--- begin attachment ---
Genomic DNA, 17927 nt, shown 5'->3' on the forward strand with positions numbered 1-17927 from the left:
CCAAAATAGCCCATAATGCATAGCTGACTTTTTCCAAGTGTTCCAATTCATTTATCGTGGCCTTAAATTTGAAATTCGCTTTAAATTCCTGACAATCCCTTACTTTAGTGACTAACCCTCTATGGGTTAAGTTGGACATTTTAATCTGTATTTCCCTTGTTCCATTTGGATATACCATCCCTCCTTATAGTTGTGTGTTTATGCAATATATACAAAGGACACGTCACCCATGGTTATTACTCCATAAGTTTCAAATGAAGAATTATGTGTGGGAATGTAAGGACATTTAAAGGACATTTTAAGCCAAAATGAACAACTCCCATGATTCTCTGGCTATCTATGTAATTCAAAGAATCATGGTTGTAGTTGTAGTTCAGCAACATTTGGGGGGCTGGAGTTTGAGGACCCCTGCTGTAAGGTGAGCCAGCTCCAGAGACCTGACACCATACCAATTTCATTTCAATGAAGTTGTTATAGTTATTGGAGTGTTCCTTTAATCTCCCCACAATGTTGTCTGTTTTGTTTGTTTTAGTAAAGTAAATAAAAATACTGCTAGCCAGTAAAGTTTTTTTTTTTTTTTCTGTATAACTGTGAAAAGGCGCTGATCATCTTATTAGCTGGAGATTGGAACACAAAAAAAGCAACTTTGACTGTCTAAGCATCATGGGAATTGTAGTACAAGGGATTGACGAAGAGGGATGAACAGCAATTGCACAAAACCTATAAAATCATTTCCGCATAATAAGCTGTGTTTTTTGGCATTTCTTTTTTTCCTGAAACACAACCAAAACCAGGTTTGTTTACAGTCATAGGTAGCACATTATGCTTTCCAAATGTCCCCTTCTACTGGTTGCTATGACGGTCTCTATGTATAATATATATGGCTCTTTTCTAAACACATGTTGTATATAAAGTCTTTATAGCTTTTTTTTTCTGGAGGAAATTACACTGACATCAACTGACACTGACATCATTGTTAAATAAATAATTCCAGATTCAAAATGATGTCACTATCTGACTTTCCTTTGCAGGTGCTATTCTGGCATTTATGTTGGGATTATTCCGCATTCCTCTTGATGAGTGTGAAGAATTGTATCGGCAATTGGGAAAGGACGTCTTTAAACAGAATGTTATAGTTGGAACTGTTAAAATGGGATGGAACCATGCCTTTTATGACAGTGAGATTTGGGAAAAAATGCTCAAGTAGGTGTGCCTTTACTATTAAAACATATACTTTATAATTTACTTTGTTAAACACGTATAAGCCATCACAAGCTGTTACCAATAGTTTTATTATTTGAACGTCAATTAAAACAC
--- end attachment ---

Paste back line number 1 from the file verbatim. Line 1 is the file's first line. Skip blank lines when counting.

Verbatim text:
Genomic DNA, 17927 nt, shown 5'->3' on the forward strand with positions numbered 1-17927 from the left: